Phoebe Bridgers has been captivating an ever-growing fan base since her first album release in 2017 with Lighting Designer, Spike Kienholz Inglis of Spike Design lucky enough to have been lighting the artist since those early days.
For the US leg of Bridgers latest tour, Kienholz specified a full Robe moving light rig – with 24 MegaPointes, 24 Spiiders, 16 Tetra1s and six FORTES – supplied by Gateway Studios & Production of St Louis.
Kienholz first encountered Robe’s products whilst touring Europe in 2014 and has been a big brand advocate ever since. He is delighted that Robe has become so successful and prolific in the US, and most of his tours for the last five or six years have featured either Pointes or MegaPointes. “They are simply so versatile, and even a few can go a really long way with a bit of imagination,” he remarked.
Five FORTES were positioned on the deck with the sixth used as a centre rear key spot flown on a mid-stage truss. The workhorses of the rig, 16 MegaPointes were rigged in the air with eight situated on the floor. “They look great and are extremely reliable,” he noted.
Eight Spiiders were housed on floor towers as sidelight, used in place of front lighting, with the rest positioned as flown backlight. Tetra1 bars were positioned along the floor behind the row of performance risers and were used for creating kinetic flowing effects.
While attempts were made to secure the exact same Robe fixtures for the fixtures in the UK, concessions were made as per availability. Eight Spiiders and eight MegaPointes were supplemented with other fixtures in place of FORTES and Tetra1s, supplied Colour Sound Experiment.
For all European headline shows, best attempts were made to secure as close as possible to a rig that was used on the US tour, and some shows, such as their Berlin show at Tempodrom, the local provider was able to replicate the all-Robe selection. For the final UK headline shows in Manchester and London, Adlib supplied a flown rig including upstage FORTEs and 16 MegaPointes.
The show was a careful blend of lighting and video, all cued from an Avolites Diamond 9 330 console in tandem with a disguise media server rack. Kienholz was also responsible for the design and creation of all the playback video content. Every song from the Punisher album was complimented by a corresponding page from a pop-up book. Each pop-up “spread” was based on artwork drawn by Chris Riddell, an English illustrator, author of children’s books, and political cartoonist for The Observer. Riddell also illustrated the artwork in the liner notes of the Punisher album.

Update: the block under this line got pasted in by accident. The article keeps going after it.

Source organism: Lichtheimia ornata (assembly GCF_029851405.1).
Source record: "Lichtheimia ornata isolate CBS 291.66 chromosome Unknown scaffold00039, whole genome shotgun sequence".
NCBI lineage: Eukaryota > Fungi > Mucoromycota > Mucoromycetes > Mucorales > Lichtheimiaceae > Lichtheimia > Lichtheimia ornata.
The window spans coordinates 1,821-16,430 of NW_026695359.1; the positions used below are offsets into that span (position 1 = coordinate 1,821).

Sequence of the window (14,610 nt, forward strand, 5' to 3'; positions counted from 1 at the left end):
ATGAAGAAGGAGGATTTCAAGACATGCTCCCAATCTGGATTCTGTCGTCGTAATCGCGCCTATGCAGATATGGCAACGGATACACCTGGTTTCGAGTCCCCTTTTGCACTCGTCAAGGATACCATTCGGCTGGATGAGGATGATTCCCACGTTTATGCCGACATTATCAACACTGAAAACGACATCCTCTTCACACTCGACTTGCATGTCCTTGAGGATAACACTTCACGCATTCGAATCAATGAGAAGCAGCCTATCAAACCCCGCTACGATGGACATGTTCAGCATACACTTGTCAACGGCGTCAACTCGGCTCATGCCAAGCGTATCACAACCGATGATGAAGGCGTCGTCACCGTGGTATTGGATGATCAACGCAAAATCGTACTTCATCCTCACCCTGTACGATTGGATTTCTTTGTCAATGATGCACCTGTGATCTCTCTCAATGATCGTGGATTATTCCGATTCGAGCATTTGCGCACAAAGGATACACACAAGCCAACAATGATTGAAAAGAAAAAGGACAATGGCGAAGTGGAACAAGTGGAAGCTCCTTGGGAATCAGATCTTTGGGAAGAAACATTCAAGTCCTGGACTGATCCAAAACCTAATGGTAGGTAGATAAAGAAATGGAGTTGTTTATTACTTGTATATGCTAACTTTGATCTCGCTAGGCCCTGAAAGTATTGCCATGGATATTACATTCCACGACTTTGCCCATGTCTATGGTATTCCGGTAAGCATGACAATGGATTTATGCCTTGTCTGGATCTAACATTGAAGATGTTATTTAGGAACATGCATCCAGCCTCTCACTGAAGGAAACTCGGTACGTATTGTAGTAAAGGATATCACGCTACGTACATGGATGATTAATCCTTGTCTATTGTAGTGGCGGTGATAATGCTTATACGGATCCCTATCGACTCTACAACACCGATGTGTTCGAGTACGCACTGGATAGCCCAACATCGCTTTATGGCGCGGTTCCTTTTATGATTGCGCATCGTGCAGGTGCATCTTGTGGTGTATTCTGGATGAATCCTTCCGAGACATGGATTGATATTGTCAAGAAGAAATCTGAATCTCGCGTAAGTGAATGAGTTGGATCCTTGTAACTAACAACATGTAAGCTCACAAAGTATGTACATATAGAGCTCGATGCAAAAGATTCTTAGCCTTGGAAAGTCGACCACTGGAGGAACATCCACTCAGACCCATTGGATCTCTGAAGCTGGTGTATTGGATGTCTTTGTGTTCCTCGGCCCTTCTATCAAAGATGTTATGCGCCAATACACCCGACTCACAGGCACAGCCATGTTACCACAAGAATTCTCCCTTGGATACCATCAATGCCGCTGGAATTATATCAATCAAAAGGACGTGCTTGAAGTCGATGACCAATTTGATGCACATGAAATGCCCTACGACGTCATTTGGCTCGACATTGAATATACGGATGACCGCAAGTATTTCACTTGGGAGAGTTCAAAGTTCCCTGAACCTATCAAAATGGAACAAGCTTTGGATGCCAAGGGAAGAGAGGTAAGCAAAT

“The music and lyrics lend themselves to great imagery,” Kienholz explained, and collectively he, Phoebe, and Riddell all collaborated on what general concept would be illustrated for each song in pop-up book form, to then provide a backdrop to the scene displayed on a primary upstage LED video wall.
Kienholz felt that it had to be a real, tangible, pop-up book that would be created and filmed in order to match the quality of the music. To realise this, he had to find a paper engineer, a rare and highly niche specialist in the art of folding paper into unique configurations. After some weeks of searching, he was put in touch with Renee Jablow, who worked along with Kienholz and Riddell to develop the complex workflow needed. Ultimately, each illustration was formed into a physical pop-up page – as if they were making an actual book, which was then subsequently filmed by Kienholz and an LA-based production company called Sound and Vision Co.
These pop-up book video backdrops are combined with some additional digital animations in the live show – twinkling stars, fireworks, etc. – which come together to create a huge impact and look truly unique. There are also some additional video approaches utilised for songs not from the Punisher record, including one of a filmed diorama, which help break up the show and provide an element of variety.
Kienholz enjoys working with Bridgers for numerous reasons. She likes a lot of shadows, darkness, and mood onstage. He is very experienced at creating that ambience with a small number of fixtures, but this tour stepped up with production values and a much larger lighting rig. That, in turn, offered additional flexibility and dynamics, while being faithful to the base aesthetic. He has a good deal of creative freedom and is consistently able to experiment with different ideas.
“It’s interesting, exciting, and great fun to work on her shows,” he concluded. “She is a great communicator who has a fantastic rapport with audiences and is fully aware of how lighting and visuals contribute to that delicate equation.”
The tour is scheduled to continue touring Latin America in the fall, and on to early 2023, when they will visit Australia as part of the touring Laneway Festival.